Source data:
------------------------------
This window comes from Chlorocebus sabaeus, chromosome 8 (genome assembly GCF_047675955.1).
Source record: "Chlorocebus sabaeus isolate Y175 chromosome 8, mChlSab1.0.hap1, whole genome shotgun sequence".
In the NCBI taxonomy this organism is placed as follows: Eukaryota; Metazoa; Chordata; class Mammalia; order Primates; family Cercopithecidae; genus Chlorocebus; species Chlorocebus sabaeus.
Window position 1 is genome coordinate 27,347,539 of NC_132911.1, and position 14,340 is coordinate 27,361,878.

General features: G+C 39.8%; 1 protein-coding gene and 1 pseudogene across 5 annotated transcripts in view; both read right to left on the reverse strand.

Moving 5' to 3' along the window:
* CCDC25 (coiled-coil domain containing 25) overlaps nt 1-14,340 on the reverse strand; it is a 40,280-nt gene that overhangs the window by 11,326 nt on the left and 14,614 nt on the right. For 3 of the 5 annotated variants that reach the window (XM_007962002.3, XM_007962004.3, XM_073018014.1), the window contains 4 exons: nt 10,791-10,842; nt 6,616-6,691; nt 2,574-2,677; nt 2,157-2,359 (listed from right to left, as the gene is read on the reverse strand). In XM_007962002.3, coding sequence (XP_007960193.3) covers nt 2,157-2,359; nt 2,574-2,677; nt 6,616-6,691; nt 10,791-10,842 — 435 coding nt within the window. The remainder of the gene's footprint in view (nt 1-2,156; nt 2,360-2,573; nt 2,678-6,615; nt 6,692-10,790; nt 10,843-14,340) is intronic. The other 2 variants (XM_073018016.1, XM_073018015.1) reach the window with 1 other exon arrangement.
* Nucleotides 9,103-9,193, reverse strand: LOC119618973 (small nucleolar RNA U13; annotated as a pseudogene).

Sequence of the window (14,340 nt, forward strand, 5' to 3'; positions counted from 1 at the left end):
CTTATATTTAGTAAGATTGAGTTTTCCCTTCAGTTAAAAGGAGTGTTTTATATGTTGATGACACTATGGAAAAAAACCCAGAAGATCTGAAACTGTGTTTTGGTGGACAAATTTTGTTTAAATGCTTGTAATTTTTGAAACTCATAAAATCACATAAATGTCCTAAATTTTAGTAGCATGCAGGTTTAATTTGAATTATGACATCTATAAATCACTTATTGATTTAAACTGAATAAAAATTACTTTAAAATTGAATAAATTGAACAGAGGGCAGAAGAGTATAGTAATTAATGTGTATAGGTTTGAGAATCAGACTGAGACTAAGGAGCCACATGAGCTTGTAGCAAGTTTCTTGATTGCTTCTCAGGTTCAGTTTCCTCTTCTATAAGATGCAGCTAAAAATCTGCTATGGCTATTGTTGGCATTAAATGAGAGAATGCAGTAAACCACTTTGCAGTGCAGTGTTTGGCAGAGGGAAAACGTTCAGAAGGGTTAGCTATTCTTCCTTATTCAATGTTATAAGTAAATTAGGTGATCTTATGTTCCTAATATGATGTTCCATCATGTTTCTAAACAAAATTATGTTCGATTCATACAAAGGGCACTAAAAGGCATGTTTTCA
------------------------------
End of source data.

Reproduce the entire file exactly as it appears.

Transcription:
This window comes from Chlorocebus sabaeus, chromosome 8 (genome assembly GCF_047675955.1).
Source record: "Chlorocebus sabaeus isolate Y175 chromosome 8, mChlSab1.0.hap1, whole genome shotgun sequence".
In the NCBI taxonomy this organism is placed as follows: Eukaryota; Metazoa; Chordata; class Mammalia; order Primates; family Cercopithecidae; genus Chlorocebus; species Chlorocebus sabaeus.
Window position 1 is genome coordinate 27,347,539 of NC_132911.1, and position 14,340 is coordinate 27,361,878.

General features: G+C 39.8%; 1 protein-coding gene and 1 pseudogene across 5 annotated transcripts in view; both read right to left on the reverse strand.

Moving 5' to 3' along the window:
* CCDC25 (coiled-coil domain containing 25) overlaps nt 1-14,340 on the reverse strand; it is a 40,280-nt gene that overhangs the window by 11,326 nt on the left and 14,614 nt on the right. For 3 of the 5 annotated variants that reach the window (XM_007962002.3, XM_007962004.3, XM_073018014.1), the window contains 4 exons: nt 10,791-10,842; nt 6,616-6,691; nt 2,574-2,677; nt 2,157-2,359 (listed from right to left, as the gene is read on the reverse strand). In XM_007962002.3, coding sequence (XP_007960193.3) covers nt 2,157-2,359; nt 2,574-2,677; nt 6,616-6,691; nt 10,791-10,842 — 435 coding nt within the window. The remainder of the gene's footprint in view (nt 1-2,156; nt 2,360-2,573; nt 2,678-6,615; nt 6,692-10,790; nt 10,843-14,340) is intronic. The other 2 variants (XM_073018016.1, XM_073018015.1) reach the window with 1 other exon arrangement.
* Nucleotides 9,103-9,193, reverse strand: LOC119618973 (small nucleolar RNA U13; annotated as a pseudogene).

Sequence of the window (14,340 nt, forward strand, 5' to 3'; positions counted from 1 at the left end):
CTTATATTTAGTAAGATTGAGTTTTCCCTTCAGTTAAAAGGAGTGTTTTATATGTTGATGACACTATGGAAAAAAACCCAGAAGATCTGAAACTGTGTTTTGGTGGACAAATTTTGTTTAAATGCTTGTAATTTTTGAAACTCATAAAATCACATAAATGTCCTAAATTTTAGTAGCATGCAGGTTTAATTTGAATTATGACATCTATAAATCACTTATTGATTTAAACTGAATAAAAATTACTTTAAAATTGAATAAATTGAACAGAGGGCAGAAGAGTATAGTAATTAATGTGTATAGGTTTGAGAATCAGACTGAGACTAAGGAGCCACATGAGCTTGTAGCAAGTTTCTTGATTGCTTCTCAGGTTCAGTTTCCTCTTCTATAAGATGCAGCTAAAAATCTGCTATGGCTATTGTTGGCATTAAATGAGAGAATGCAGTAAACCACTTTGCAGTGCAGTGTTTGGCAGAGGGAAAACGTTCAGAAGGGTTAGCTATTCTTCCTTATTCAATGTTATAAGTAAATTAGGTGATCTTATGTTCCTAATATGATGTTCCATCATGTTTCTAAACAAAATTATGTTCGATTCATACAAAGGGCACTAAAAGGCATGTTTTCA